Physiology of Lipid-storing Copepods During Summer Along the West Antarctic Peninsula

Ann M Tarrant, Woods Hole Oceanographic Institution, Department of Biology, Woods Hole, MA, United States, Deborah K Steinberg, Virginia Institute of Marine Science, Department of Biological Sciences, Gloucester Point, VA, United States and Cory A Berger, Woods Hole Oceanographic Institution, Woods Hole, United States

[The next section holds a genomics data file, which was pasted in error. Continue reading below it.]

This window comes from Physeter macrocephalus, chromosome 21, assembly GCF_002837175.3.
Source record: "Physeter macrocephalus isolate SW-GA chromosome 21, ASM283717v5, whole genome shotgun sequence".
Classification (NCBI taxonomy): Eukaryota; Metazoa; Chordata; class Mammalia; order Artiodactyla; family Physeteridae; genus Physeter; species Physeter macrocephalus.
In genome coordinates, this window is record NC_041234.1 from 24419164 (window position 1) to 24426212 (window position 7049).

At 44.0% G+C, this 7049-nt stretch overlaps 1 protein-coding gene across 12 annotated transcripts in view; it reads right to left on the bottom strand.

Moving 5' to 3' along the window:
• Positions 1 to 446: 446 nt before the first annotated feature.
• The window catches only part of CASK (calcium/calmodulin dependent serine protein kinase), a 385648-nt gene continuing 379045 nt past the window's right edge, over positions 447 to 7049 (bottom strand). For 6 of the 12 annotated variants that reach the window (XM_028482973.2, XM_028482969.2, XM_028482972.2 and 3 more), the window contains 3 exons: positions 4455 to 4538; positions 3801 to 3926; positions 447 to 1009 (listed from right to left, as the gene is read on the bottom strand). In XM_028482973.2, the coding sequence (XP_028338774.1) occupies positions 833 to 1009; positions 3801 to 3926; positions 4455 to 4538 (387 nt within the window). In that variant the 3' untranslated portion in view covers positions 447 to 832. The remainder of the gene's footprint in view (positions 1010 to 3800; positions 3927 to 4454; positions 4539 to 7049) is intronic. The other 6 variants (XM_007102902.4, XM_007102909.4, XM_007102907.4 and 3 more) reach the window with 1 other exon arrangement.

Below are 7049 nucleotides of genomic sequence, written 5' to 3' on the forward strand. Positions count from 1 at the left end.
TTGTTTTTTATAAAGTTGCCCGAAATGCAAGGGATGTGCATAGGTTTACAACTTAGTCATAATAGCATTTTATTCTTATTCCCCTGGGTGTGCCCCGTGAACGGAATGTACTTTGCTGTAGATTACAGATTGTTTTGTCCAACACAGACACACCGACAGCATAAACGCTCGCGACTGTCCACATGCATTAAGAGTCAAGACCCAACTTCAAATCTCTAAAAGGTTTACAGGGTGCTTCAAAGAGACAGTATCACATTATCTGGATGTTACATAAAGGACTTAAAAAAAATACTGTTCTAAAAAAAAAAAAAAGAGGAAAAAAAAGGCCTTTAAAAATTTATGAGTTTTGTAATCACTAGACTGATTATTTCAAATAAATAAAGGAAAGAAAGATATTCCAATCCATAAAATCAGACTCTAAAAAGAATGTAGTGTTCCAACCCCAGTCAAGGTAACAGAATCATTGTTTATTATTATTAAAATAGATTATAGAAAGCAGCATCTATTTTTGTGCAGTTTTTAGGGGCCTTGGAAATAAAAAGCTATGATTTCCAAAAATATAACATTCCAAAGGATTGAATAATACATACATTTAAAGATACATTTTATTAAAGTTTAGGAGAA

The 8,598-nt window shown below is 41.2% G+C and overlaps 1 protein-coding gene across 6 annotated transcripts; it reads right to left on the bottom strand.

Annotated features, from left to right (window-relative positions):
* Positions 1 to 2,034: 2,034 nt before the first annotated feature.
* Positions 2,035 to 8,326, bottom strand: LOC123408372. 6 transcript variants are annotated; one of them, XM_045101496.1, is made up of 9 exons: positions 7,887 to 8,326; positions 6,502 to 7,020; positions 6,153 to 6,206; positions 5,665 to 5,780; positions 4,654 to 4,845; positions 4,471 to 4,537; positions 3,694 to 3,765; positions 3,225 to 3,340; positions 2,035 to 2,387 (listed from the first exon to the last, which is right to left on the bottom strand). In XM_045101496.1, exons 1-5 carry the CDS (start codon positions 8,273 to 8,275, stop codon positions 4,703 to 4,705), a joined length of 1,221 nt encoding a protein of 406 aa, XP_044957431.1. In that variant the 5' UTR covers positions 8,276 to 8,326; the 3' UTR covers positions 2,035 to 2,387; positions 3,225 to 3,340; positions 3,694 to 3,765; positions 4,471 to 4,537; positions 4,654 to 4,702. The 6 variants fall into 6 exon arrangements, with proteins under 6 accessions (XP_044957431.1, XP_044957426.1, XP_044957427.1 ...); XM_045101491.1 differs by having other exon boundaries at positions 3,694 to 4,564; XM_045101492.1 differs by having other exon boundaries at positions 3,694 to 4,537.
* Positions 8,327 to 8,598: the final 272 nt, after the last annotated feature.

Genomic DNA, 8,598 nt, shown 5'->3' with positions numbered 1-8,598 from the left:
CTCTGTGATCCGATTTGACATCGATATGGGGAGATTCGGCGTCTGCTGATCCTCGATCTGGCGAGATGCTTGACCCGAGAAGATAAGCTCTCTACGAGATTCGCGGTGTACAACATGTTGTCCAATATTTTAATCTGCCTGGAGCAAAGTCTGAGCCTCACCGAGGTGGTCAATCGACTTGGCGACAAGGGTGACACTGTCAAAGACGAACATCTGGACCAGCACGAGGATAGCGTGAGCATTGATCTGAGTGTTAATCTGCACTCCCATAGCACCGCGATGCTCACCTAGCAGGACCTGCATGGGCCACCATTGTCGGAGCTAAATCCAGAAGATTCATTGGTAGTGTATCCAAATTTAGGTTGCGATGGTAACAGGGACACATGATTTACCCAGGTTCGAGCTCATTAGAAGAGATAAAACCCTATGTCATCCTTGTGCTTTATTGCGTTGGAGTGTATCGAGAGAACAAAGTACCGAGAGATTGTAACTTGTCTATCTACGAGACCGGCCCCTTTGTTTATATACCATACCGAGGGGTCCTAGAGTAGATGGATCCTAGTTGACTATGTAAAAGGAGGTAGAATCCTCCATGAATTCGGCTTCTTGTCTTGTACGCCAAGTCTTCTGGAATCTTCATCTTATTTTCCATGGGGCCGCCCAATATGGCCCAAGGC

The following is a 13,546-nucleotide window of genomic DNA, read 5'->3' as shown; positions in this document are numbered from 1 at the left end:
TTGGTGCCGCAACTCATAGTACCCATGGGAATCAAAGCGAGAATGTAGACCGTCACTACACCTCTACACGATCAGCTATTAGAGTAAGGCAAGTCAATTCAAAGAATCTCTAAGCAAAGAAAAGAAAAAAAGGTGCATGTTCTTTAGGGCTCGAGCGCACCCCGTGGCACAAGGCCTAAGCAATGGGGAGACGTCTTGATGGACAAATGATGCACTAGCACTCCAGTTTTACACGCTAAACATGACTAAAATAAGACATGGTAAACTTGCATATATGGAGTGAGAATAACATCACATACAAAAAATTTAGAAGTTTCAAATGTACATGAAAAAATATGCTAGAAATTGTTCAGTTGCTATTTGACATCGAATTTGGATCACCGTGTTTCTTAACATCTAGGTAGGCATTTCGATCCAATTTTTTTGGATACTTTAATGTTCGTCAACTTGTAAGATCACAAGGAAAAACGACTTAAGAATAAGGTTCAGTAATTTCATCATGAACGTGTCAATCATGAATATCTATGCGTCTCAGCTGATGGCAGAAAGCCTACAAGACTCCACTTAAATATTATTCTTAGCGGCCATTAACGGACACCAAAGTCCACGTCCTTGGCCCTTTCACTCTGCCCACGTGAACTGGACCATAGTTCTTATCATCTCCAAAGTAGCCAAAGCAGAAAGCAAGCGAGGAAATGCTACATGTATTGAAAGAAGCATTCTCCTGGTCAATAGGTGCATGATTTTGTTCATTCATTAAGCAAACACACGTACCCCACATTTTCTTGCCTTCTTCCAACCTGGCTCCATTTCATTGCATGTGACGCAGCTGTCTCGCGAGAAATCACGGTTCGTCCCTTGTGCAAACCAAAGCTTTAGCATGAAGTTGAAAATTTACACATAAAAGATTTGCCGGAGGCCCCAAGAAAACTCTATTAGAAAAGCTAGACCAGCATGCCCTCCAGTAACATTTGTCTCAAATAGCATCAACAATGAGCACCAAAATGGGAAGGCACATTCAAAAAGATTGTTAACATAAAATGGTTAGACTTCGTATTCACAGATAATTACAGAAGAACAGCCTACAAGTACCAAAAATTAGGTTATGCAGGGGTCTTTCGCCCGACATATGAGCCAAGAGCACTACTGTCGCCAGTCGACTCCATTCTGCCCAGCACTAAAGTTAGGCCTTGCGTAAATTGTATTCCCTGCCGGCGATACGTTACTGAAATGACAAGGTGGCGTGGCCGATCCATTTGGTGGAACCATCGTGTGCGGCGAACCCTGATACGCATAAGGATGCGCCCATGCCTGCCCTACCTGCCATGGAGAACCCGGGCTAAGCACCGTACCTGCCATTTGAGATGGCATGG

Copepods are the dominant component of the mesozooplankton within surface waters of the West Antarctic Pensinsula (WAP) during summer. Two of the most common species of large copepods exhibit different life history strategies. Calanoides acutus is predominantly herbivorous, stores lipids as wax esters, and overwinters in a dormant state. In contrast Calanus propinquus is more omnivorous, stores triglycerides, and often remains active during winter. During austral summer 2019, females of both species were sampled along the WAP and across the continental shelf. Chlorophyll profiles and presumed food availability differed dramatically among sampling stations. Physiological condition of the field-sampled copepods is being assessed through transcriptional profiling and enzymatic activity assays. In addition, shipboard experiments were conducted in which copepods were either fed or starved for up to 9 days. Over the experimental period, citrate synthase activity decreased in the starved animals, consistent with metabolic depression and conservation of energetic reserves. Transcriptional profiling of corresponding experimental animals will provide insight into physiological adaptations to patchy food resources and context for interpreting observed patterns in the field.